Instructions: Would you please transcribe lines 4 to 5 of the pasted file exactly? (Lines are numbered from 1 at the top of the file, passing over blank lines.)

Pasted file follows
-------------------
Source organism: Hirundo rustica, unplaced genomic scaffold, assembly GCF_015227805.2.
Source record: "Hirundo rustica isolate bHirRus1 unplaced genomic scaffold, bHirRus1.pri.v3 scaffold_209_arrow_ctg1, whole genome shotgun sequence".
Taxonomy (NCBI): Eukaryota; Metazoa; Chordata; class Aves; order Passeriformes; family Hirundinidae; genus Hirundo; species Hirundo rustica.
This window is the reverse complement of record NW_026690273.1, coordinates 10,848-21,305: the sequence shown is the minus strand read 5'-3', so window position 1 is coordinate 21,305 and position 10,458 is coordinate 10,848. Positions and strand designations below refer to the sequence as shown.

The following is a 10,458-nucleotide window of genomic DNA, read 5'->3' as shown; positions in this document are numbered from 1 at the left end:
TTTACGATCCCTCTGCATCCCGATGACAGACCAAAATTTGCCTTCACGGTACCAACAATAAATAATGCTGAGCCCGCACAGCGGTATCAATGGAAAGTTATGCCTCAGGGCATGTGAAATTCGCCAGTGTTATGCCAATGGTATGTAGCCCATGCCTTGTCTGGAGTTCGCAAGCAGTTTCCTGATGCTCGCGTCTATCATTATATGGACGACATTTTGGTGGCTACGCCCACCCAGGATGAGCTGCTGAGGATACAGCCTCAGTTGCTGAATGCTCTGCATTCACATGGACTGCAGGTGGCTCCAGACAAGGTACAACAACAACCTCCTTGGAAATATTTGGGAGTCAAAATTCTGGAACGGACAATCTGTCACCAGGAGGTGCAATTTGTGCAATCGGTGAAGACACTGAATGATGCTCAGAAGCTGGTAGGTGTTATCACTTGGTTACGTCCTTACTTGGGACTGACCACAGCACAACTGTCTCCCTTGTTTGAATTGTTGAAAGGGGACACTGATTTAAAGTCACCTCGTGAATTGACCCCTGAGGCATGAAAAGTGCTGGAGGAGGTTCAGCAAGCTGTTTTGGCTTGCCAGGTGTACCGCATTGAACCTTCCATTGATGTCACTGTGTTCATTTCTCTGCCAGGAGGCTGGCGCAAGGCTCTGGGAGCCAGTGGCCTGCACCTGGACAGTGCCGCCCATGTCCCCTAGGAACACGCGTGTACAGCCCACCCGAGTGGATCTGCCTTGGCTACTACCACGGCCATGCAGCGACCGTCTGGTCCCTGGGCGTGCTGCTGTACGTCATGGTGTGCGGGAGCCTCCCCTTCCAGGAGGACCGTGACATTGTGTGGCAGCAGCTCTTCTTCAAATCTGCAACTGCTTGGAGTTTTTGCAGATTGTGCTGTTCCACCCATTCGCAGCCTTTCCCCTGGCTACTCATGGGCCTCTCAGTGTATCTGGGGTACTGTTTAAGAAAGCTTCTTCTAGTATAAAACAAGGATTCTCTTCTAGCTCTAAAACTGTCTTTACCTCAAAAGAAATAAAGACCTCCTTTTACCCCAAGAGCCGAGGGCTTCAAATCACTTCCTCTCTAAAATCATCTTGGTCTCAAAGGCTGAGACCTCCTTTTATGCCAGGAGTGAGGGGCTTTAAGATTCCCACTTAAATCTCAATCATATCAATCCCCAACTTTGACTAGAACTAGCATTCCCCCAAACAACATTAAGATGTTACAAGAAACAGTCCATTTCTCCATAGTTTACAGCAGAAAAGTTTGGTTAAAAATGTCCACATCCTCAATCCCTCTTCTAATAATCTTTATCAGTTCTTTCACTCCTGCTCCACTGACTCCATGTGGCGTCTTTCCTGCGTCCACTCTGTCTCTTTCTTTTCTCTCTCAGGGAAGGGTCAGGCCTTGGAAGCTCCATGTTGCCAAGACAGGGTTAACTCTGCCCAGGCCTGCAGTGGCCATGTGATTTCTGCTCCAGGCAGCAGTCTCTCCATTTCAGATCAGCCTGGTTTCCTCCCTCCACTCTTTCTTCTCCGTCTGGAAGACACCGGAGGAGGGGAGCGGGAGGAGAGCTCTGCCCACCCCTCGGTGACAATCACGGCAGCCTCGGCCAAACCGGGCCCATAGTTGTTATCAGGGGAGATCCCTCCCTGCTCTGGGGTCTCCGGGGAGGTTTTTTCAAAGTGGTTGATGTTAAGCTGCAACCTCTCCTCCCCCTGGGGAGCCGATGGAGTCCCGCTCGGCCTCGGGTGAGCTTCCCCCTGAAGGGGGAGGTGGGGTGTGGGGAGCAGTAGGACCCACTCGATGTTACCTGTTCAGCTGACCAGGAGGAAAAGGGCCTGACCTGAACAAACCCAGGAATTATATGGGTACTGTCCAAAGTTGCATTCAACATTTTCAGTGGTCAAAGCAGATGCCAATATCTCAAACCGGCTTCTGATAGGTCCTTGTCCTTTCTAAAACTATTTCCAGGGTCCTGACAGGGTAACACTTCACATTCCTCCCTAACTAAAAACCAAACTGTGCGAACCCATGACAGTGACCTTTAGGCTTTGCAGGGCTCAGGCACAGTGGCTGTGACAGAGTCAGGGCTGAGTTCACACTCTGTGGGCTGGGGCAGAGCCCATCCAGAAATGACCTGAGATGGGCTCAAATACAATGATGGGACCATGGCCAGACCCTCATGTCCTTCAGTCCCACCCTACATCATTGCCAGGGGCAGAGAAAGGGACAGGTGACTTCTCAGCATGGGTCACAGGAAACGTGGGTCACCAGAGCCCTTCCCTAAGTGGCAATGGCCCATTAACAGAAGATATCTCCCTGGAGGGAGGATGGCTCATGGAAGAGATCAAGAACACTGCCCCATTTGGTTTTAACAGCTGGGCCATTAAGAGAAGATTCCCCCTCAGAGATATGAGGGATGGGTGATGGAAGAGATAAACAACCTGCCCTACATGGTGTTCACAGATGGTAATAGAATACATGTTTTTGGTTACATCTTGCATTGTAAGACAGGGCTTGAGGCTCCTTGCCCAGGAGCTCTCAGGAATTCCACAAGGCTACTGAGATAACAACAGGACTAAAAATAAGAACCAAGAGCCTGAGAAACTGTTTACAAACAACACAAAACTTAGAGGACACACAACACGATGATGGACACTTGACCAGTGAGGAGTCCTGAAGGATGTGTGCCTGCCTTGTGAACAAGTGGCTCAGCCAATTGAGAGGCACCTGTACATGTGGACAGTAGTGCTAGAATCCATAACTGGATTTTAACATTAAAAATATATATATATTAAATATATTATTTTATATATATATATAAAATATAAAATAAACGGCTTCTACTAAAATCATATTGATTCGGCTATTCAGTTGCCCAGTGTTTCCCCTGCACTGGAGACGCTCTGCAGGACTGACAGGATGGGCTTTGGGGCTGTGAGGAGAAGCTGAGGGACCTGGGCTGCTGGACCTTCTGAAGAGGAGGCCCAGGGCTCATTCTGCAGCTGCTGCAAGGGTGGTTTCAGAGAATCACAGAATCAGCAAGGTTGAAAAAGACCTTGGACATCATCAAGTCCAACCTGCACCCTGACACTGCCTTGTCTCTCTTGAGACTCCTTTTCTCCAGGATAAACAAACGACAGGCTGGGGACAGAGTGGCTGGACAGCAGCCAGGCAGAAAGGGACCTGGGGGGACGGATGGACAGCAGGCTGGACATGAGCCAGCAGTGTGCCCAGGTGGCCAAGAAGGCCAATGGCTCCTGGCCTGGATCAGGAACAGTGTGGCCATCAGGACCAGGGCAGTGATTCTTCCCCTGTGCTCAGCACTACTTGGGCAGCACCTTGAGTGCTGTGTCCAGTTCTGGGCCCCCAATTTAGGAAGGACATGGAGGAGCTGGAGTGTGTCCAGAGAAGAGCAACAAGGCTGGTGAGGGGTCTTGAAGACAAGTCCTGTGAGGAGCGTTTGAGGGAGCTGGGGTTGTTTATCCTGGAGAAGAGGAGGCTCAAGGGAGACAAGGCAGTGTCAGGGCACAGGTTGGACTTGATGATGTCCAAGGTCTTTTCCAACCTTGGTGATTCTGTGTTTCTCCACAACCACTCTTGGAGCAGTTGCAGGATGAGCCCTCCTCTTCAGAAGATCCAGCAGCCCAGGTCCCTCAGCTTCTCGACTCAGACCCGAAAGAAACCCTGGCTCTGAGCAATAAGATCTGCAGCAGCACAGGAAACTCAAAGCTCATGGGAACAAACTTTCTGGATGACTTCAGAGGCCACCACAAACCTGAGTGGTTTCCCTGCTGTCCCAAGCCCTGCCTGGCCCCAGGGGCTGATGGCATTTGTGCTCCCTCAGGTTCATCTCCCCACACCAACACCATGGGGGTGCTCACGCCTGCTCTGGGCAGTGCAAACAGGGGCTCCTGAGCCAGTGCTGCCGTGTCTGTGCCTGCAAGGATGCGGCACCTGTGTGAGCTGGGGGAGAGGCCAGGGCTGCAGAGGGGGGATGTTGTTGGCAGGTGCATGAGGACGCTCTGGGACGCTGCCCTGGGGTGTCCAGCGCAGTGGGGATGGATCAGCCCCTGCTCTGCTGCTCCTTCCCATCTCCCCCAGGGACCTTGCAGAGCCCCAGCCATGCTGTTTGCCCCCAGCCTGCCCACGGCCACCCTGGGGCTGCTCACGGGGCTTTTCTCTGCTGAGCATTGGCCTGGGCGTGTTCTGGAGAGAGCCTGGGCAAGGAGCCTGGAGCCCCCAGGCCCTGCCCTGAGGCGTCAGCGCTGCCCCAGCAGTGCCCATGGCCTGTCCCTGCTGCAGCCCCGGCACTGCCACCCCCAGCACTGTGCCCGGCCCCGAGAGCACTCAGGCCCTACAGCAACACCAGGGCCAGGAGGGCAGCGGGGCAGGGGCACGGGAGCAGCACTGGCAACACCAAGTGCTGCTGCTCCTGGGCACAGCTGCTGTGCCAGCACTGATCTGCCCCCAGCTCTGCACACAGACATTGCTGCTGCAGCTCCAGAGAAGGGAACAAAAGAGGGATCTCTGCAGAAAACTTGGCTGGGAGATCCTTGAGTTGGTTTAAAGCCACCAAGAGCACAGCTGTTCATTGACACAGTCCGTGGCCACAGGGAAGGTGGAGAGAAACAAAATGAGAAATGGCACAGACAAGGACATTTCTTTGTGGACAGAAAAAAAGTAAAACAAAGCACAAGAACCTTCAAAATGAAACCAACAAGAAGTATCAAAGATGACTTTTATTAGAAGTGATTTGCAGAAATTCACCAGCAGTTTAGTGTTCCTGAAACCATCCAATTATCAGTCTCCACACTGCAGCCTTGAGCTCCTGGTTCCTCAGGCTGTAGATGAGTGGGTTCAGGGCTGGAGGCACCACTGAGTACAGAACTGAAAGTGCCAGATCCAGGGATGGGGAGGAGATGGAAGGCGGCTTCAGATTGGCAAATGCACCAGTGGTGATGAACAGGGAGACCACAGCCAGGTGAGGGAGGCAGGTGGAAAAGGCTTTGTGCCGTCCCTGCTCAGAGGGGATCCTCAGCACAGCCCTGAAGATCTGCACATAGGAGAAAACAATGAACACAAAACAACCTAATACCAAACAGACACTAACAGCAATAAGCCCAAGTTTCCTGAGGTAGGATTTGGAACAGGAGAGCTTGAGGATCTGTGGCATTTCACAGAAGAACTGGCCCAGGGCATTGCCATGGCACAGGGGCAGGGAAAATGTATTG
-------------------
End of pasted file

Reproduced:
This window is the reverse complement of record NW_026690273.1, coordinates 10,848-21,305: the sequence shown is the minus strand read 5'-3', so window position 1 is coordinate 21,305 and position 10,458 is coordinate 10,848. Positions and strand designations below refer to the sequence as shown.

The following is a 10,458-nucleotide window of genomic DNA, read 5'->3' as shown; positions in this document are numbered from 1 at the left end: